When we first brought our Roo home, he was still suffering from being separated from his litter and cried and screamed in his crate all night, so of course we did not get any sleep. Of course we were walking him every two hours as well and put his very first toy or kennel buddy which he still loves in his kennel with him.

    Whoever said that Basenji's are very quiet dogs is certainly under a misconception. If they do not get what they want from lower volume whining and crying, they just turn up the volume and get LOUDER! At this point, and after a couple days of this, I started to really wonder if I had made a huge mistake in getting a Basenji puppy!

    From my experience with puppies, I understood that it was natural for Roo to go through some of this but they do eventually quiet down. Since I knew it was important to crate train at a very early age, I ignored the crying as long as possible. I was under the impression that when puppies are little they tire out quickly and sleep a lot. I also understood that dogs of any age will cry and carry on when something is wrong. So I started looking for any issue that might be causing Roo to be upset when locked in his crate/kennel.

    What I found is even though we were walking him on a regular basis, if there is any hint of wetness on the towel we put in his kennel, that it will upset him. This is a good thing because it teaches the dog to let you know that they need to go out before they wet in their crate. This is the very reason that I strongly believe that Crate training is the best method of housebreaking a dog. To help with this, Roo also has a crate that stays in my car and is seat belted in. When he was little, the weather outside was still cool, so I was able to take him with me if I needed to run errands which allowed me to make sure Roo was walked when needed, and also taught Roo that he would be ok for a short time when crated.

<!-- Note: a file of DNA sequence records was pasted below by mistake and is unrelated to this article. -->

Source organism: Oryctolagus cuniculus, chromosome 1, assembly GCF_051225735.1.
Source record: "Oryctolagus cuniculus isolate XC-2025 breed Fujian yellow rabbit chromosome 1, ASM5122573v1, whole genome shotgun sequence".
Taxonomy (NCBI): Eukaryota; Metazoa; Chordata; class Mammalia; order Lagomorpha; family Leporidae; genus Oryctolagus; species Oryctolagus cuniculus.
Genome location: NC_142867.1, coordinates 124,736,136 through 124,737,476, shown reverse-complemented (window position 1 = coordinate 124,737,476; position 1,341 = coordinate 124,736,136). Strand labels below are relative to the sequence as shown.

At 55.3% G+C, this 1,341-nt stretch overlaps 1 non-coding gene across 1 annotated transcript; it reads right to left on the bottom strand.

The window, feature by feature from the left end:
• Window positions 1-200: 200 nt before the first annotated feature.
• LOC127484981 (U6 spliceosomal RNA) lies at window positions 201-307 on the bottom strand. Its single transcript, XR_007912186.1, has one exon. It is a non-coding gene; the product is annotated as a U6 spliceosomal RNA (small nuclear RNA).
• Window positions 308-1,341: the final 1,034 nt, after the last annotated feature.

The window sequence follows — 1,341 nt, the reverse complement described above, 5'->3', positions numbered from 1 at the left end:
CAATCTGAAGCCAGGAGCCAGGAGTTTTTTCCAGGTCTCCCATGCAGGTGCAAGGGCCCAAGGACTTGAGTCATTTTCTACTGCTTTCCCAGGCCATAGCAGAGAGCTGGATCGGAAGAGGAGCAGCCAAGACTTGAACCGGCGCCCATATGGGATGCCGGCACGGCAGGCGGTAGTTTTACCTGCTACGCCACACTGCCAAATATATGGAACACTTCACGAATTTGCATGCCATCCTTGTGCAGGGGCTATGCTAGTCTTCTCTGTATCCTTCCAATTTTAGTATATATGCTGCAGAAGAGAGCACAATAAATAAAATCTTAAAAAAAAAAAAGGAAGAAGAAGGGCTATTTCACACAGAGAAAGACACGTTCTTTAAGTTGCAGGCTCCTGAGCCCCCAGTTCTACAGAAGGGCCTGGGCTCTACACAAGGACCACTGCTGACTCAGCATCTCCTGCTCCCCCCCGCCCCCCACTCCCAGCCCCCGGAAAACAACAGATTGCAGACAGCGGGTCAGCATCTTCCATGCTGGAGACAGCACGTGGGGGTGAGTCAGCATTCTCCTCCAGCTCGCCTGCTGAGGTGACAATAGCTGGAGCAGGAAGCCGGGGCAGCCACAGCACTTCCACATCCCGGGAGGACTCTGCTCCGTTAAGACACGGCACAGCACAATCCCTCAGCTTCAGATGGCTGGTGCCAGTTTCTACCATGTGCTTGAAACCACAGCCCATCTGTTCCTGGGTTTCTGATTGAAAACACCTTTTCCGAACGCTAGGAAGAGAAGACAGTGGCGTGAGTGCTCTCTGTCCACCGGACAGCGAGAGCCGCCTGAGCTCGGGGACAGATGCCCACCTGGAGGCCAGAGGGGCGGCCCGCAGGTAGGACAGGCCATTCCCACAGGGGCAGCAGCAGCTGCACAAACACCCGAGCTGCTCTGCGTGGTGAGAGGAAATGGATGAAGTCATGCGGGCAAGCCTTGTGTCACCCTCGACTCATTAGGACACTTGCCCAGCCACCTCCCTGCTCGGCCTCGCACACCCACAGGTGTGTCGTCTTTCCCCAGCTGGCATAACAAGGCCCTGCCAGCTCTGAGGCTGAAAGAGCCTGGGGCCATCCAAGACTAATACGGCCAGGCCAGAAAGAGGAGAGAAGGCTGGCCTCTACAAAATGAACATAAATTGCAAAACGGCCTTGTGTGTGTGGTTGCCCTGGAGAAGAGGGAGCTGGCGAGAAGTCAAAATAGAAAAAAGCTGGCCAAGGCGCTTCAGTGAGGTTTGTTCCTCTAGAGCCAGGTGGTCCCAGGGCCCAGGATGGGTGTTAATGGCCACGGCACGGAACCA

So we started checking his bedding every couple of hours just to be sure that was not a problem. I also knew from my experience that an old-fashioned wind up alarm clock with a rhythmic type ticking simulates the mothers heart beat and will help settle a puppy down. These wind up alarm clocks can be very hard to find these days. After driving to about 6 stores I finally found one at Walgreens. I came home and put this next to the outside back corner of Roo's kennel between the kennel and the wall so the sound would have a slight echo. This along with dry bedding seemed to do the trick.